An exercise in mapping modular mentorship.
The modern world is enables us to cherry pick a stable of thought leaders and gurus to help us construct our values. In an age where we are no longer moored to our physical location’s culture, this endeavor is a personal imperative.
A friend of mine inspired me to do this post while talking over coffee. I had rattled off a few names of folks that I read or listen to and he hadn’t heard of a half of them. He encouraged me to share my influences so that others could learn from their wisdom.
The point of this exercise is to help you discover new thinkers and experts that can change your life. With that in mind, I’m not going to mention the countless individuals in my personal life who teach me regularly.
If I did, my dad would be at the top of this list. There are many others who don’t actively share their knowledge through media and prefer more private lives.
The first category lacks a coherent title. I’d broadly label it as teachers of Politics/Life/Systems thinking. They are three of the smartest people I’ve ever come across.
The first is Tyler Cowen, a professor at George Mason University. While a chair of the economics department there, Tyler’s interests are wide and varied. He can seemingly talk coherently with almost any topic with anyone. This capacity is evidenced in his podcast Conversations with Tyler, which is a must listen.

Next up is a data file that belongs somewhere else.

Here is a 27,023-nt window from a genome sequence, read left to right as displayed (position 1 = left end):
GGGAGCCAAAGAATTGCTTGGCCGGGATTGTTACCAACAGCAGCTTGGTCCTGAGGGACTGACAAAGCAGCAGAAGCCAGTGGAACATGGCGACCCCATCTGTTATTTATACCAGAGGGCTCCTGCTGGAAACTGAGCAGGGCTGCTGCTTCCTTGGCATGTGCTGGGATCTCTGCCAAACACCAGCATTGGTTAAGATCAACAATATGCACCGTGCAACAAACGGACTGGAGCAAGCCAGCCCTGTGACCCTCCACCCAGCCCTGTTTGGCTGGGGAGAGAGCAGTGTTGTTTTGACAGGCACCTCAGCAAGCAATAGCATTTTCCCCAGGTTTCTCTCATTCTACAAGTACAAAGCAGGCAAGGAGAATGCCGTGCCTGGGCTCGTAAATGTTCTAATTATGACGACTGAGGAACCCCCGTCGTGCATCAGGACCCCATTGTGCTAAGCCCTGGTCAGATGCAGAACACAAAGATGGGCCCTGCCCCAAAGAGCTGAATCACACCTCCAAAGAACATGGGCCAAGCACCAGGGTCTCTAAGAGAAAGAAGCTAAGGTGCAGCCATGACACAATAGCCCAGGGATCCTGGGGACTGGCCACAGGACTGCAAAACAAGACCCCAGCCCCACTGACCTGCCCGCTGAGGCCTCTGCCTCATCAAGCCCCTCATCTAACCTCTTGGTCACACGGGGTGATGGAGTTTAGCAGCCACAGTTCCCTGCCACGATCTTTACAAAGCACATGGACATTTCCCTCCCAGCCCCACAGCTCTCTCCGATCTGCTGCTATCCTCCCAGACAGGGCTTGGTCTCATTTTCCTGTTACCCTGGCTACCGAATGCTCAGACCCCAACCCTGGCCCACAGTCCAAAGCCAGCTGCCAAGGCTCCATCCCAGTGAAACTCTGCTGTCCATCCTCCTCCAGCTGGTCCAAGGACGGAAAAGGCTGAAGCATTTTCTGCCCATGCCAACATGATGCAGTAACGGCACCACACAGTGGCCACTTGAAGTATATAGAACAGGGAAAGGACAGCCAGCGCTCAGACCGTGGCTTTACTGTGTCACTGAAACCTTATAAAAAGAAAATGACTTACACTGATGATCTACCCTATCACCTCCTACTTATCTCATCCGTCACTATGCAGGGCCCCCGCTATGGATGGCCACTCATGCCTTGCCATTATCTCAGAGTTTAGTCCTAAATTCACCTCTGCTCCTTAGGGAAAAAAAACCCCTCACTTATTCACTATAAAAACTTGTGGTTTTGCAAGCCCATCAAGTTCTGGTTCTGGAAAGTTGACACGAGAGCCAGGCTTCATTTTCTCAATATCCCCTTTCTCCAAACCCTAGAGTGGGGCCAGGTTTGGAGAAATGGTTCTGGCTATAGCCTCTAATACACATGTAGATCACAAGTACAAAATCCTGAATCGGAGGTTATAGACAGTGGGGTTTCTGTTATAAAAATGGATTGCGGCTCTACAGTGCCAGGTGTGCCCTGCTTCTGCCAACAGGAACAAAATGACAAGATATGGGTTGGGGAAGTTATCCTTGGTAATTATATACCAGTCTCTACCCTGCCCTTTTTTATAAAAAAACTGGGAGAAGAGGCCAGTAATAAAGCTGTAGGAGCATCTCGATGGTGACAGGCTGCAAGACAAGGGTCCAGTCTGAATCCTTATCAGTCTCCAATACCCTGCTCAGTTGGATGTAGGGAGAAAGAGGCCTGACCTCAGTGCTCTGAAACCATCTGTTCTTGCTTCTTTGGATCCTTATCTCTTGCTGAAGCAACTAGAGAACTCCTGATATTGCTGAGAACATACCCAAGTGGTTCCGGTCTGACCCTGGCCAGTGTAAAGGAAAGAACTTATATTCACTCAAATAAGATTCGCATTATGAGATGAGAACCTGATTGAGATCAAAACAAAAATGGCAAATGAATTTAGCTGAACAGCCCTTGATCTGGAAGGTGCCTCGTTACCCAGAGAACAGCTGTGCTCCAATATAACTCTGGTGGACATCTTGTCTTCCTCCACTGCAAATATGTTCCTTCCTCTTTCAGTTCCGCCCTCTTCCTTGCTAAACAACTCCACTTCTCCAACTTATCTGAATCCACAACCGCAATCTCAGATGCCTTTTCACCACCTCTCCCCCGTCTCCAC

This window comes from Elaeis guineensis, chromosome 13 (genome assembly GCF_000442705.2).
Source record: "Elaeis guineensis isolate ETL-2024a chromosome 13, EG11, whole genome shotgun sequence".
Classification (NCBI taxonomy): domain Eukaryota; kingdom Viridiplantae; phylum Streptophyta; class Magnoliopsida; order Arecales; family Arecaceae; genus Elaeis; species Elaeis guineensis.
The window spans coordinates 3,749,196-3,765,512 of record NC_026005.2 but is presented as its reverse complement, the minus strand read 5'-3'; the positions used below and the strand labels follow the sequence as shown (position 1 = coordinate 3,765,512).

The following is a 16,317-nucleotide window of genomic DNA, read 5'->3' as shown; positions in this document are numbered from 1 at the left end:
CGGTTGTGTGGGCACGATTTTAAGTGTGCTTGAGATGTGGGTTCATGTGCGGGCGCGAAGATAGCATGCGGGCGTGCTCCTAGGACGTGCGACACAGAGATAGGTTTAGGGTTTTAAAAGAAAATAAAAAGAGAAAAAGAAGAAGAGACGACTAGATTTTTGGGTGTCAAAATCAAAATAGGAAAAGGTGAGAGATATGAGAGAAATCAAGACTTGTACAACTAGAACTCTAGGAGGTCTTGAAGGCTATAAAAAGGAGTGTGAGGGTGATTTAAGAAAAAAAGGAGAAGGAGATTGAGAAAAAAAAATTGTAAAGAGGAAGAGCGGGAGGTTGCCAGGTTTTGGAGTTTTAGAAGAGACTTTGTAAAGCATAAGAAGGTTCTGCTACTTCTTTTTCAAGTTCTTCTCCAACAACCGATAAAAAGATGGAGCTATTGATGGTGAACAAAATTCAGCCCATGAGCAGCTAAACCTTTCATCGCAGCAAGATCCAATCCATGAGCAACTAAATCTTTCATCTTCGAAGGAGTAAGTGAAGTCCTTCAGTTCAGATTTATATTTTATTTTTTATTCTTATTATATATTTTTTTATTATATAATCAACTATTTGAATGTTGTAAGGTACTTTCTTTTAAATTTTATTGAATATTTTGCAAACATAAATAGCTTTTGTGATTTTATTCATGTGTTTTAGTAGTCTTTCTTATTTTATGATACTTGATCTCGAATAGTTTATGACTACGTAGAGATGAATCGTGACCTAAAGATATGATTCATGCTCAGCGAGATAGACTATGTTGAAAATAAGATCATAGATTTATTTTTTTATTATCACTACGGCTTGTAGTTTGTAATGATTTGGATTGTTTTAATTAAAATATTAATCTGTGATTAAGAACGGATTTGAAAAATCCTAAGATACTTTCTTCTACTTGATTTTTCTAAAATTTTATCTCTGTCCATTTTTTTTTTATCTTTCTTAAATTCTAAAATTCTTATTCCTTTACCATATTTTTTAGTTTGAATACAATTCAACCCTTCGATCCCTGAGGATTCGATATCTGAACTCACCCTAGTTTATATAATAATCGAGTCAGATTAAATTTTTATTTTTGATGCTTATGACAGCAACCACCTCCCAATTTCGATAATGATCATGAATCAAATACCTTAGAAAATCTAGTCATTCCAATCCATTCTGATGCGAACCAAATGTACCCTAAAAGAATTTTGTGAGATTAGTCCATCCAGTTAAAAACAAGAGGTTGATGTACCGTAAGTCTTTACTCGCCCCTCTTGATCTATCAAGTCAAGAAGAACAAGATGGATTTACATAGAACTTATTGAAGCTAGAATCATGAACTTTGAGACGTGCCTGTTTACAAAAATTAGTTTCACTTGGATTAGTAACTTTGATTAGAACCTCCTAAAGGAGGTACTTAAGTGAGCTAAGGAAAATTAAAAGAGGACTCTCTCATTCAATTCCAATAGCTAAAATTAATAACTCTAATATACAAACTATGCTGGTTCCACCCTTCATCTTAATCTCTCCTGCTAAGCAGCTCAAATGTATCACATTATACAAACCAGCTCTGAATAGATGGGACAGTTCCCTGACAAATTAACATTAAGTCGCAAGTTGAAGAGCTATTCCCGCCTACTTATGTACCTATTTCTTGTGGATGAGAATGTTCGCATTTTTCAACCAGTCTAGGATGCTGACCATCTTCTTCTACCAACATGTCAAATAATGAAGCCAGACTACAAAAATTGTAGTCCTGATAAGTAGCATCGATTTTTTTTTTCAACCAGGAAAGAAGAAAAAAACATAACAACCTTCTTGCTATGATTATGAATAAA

Next, Dan Carlin hosts two must-listen podcasts, Hardcore History and Common Sense. He helps me understand systems through his vast, incomparable knowledge of history. Folks that are worried about the amount of power that Donald Trump has recently inherited would be well-informed by Carlin’s perspective, as he has voiced concerns over the growing power of centralized government for years. He is a particularly vocal critic of pervasive surveillance.
Third, Nassim Taleb is a master of probability with razor sharp opinions. I mentioned my love for his book Antifragile in my book review in episode 171 of my podcast. Enlightening yourself on the Lindy Effect alone is enough to warrant reading Taleb. He delivers well beyond that.
Next are four people have greatly affected my understanding of business.
First is Ben Thompson, who blogs and podcasts at a site called Stratechery. Ben calls upon a background working at Apple and Microsoft while analyzing business, strategy, and technology. He understands intimately why giant technology companies do what they do. He’s helped me understand subtleties of battles between Google and Amazon for example.
Gary Vaynerchuk is a master of self-promotion, so I won’t spend much time here. He inspires hustle, teaches business strategy, and is a personal role model for public speaking and presentation.
A third business influence is the very well-covered Warren Buffett. The most important lesson I’ve learned from studying Buffett is that acting ethically is a practical way to conduct business. I would recommend reading Lawrence Cunningham’s collection of Buffett’s shareholder letters if you haven’t done so. It’s a full business education in a $20 book.
Fourth, Scott Galloway is a professor of marketing at NYU. Galloway just gets marketing and teaches it in his weekly YouTube videos. He understand brand and digital reach, and distills complexity into understandable units. In addition to having a dry sense of humor, Galloway has also delivered some very insightful keynotes.